The Distinguished Service Award Committee and Pennsylvania Medical Society’s (PAMED) Board of Trustees are happy to announce that M. Elaine Eyster, MD, nominated by the Dauphin County Medical Society, is the 2015 recipient of the Distinguished Service Award. The Wright Center for Graduate Medical Education, nominated by Lackawanna County Medical Society, is the recipient of PAMED’s Grant for Healthy Living in Ethnic Communities.
Dr. Eyster, a hematologist at Penn State Hershey Medical Center, received the highest honor given to members of PAMED for her work regarding hemophilia patients. She has been performing innovative clinical and research studies, especially on patients with HIV and Hepatitis C related complications.
“I am humbled, extremely surprised, and most appreciative,” says Dr. Eyster. Regarding the nomination, “yes. I was honored but doubtful that I would be given serious consideration.”
In 1970, Dr. Eyster joined the faculty at Penn State Hershey Medical Center in hematology and three years later founded the hematology program. In order to understand the complications of hemophilia, she began banking frozen specimens from her patients.
In the 1980s, when the AIDS epidemic first began, Dr. Eyster was able to return to her samples and trace the path of the infection and its effects on the hemophilia population. Her work indentified and further described the process of how AIDS infects the blood of those with this hemophilia.
“My hopes for the future are the development of replacement blood clotting factors that can remain active for weeks rather than days, and that can be given subcutaneously rather than intravenously to prevent bleeding; the prevention of the development of inhibitory antibodies that inactivate the transfused factor VIII, rendering it ineffective in stopping bleeding; and the development of effective gene therapy that will enable persons with hemophilia to produce their own Factor VIII instead of having to receive replacement FVIII on a regular basis,” she says, regarding the future of research regarding hemophilia patients.
The Wright Center has been awarded the Grant for Healthy Living in Ethnic Communities. It received the highest score from three PAMED member judges and the committee agreed with their decision.
“Under the leadership of Dr. Shi and Dr. Maria Montoro-Edwards, our vice president for grants and strategic initiatives, we are so privileged to receive this Pennsylvania Medical Society grant for Healthy Living in Ethnic Communities to support our Asian Medical Home efforts,” says Linda Thomas-Hemak, MD, CEO, and president of the Wright Center. “This generous and inspiring Pennsylvania Medical Society funding will promote our continued outreach efforts to our Asian community to develop and provide culturally sensitive, comprehensive health services ranging from basic screenings to thorough case management and referral coordination to many partnering community resource agencies.”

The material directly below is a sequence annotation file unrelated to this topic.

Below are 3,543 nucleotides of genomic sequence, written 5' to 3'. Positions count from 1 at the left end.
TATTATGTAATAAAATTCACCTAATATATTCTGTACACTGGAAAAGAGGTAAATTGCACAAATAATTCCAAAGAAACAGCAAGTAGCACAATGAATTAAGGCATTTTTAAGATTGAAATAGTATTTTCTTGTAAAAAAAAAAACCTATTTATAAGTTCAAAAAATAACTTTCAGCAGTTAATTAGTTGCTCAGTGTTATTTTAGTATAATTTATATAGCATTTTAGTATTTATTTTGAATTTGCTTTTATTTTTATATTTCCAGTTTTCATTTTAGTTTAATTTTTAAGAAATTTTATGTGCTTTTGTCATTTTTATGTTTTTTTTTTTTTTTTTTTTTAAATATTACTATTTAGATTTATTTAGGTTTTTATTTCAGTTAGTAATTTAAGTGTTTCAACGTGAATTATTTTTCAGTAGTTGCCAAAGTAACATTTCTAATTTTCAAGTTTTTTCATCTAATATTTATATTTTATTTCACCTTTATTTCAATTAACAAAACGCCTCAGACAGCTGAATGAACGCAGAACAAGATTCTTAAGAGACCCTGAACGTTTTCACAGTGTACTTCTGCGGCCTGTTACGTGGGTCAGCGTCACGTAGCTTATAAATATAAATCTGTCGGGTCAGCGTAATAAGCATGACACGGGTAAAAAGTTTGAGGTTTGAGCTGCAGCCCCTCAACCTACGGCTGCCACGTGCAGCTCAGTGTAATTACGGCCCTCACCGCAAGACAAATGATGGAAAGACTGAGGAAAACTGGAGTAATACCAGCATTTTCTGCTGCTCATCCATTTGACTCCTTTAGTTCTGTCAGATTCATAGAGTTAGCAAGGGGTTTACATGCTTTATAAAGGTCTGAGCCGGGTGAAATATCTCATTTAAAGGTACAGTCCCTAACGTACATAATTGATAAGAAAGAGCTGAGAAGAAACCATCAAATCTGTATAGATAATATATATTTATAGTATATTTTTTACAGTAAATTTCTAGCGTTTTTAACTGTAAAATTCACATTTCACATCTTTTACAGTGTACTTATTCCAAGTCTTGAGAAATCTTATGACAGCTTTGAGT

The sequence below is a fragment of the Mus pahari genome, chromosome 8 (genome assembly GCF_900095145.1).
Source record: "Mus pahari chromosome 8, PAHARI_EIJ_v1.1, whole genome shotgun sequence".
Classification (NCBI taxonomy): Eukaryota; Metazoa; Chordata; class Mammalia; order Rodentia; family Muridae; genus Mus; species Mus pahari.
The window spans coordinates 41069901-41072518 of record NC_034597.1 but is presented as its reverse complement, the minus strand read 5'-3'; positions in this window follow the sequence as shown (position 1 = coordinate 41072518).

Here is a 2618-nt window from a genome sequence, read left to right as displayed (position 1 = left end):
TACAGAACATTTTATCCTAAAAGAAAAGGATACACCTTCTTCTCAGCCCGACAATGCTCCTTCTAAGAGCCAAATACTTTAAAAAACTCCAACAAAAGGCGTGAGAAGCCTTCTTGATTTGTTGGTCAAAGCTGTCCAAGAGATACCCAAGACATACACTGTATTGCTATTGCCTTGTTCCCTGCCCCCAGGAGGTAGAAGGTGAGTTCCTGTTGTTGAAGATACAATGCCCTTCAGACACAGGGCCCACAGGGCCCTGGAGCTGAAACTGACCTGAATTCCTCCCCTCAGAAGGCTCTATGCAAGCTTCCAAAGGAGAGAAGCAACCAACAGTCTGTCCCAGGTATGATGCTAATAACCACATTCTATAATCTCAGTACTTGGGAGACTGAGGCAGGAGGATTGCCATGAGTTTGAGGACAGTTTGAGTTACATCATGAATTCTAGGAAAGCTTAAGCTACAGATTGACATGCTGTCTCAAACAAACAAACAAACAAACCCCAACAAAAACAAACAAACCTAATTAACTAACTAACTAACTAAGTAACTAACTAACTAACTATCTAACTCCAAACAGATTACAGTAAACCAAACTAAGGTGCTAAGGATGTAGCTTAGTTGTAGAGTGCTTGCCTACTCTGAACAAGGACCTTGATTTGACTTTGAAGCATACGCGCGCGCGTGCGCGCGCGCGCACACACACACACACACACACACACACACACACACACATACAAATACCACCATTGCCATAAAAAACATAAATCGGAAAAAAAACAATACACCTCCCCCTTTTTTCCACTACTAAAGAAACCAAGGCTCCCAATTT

The Center has plans to build an Asian Medical Home that will be involved with “pop up” clinics and health fairs in neighborhoods that have a high population of Asian residents. These areas include subsidized public housing developments.
Portable equipment will be used in venues that offer privacy and availability of public transportation near Scranton.
“In collaboration with Marywood University, The Wright Center has begun actively promoting culturally sensitive health fairs to engage our growing Asian population in our Asian Patient Centered Medical Home development initiative.”, Dr. Thomas-Hemak says. “This initiative led by our 2014 Teaching Health Center Internal Medicine Graduate, Dr. Qi Shi, strives to better understand and overcome obstacles to high quality and equitable healthcare for this population, such as lack of transportation, language, health literacy and gainful employment”.
In July 2014, PAMED talked to Dr. Thomas-Hemak about a grant the Wright Center received for the training of new primary care providers.
The Distinguished Service Awards Committee met on May 7 to discuss their recommendations for winners. On May 20, the Board of Trustees approved the committee’s initial decisions. Winners were notified and accepted soon after.